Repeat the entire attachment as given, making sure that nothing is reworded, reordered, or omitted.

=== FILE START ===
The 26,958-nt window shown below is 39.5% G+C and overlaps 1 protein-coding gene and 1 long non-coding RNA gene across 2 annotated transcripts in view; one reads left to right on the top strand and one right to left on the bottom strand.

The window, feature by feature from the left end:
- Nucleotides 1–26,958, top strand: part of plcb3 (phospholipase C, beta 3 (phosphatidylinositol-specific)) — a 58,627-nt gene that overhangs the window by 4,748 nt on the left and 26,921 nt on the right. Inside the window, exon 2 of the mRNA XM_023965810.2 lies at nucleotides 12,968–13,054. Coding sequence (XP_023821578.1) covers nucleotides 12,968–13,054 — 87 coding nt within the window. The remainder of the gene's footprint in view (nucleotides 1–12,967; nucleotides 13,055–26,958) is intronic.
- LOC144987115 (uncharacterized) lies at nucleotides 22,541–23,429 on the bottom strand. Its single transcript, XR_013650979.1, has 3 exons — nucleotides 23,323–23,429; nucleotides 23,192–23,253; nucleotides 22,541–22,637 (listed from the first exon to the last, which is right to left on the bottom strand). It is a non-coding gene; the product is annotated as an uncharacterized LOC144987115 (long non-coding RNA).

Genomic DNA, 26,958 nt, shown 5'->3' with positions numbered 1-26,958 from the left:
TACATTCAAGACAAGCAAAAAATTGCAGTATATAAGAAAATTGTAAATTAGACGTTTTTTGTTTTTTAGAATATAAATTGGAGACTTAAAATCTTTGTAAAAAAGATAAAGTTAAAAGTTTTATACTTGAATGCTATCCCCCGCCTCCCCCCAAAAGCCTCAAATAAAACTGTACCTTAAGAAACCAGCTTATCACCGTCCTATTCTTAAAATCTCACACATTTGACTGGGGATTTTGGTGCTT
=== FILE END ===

The 26,958-nt window shown below is 39.5% G+C and overlaps 1 protein-coding gene and 1 long non-coding RNA gene across 2 annotated transcripts in view; one reads left to right on the top strand and one right to left on the bottom strand.

The window, feature by feature from the left end:
- Nucleotides 1–26,958, top strand: part of plcb3 (phospholipase C, beta 3 (phosphatidylinositol-specific)) — a 58,627-nt gene that overhangs the window by 4,748 nt on the left and 26,921 nt on the right. Inside the window, exon 2 of the mRNA XM_023965810.2 lies at nucleotides 12,968–13,054. Coding sequence (XP_023821578.1) covers nucleotides 12,968–13,054 — 87 coding nt within the window. The remainder of the gene's footprint in view (nucleotides 1–12,967; nucleotides 13,055–26,958) is intronic.
- LOC144987115 (uncharacterized) lies at nucleotides 22,541–23,429 on the bottom strand. Its single transcript, XR_013650979.1, has 3 exons — nucleotides 23,323–23,429; nucleotides 23,192–23,253; nucleotides 22,541–22,637 (listed from the first exon to the last, which is right to left on the bottom strand). It is a non-coding gene; the product is annotated as an uncharacterized LOC144987115 (long non-coding RNA).

Genomic DNA, 26,958 nt, shown 5'->3' with positions numbered 1-26,958 from the left:
TACATTCAAGACAAGCAAAAAATTGCAGTATATAAGAAAATTGTAAATTAGACGTTTTTTGTTTTTTAGAATATAAATTGGAGACTTAAAATCTTTGTAAAAAAGATAAAGTTAAAAGTTTTATACTTGAATGCTATCCCCCGCCTCCCCCCAAAAGCCTCAAATAAAACTGTACCTTAAGAAACCAGCTTATCACCGTCCTATTCTTAAAATCTCACACATTTGACTGGGGATTTTGGTGCTT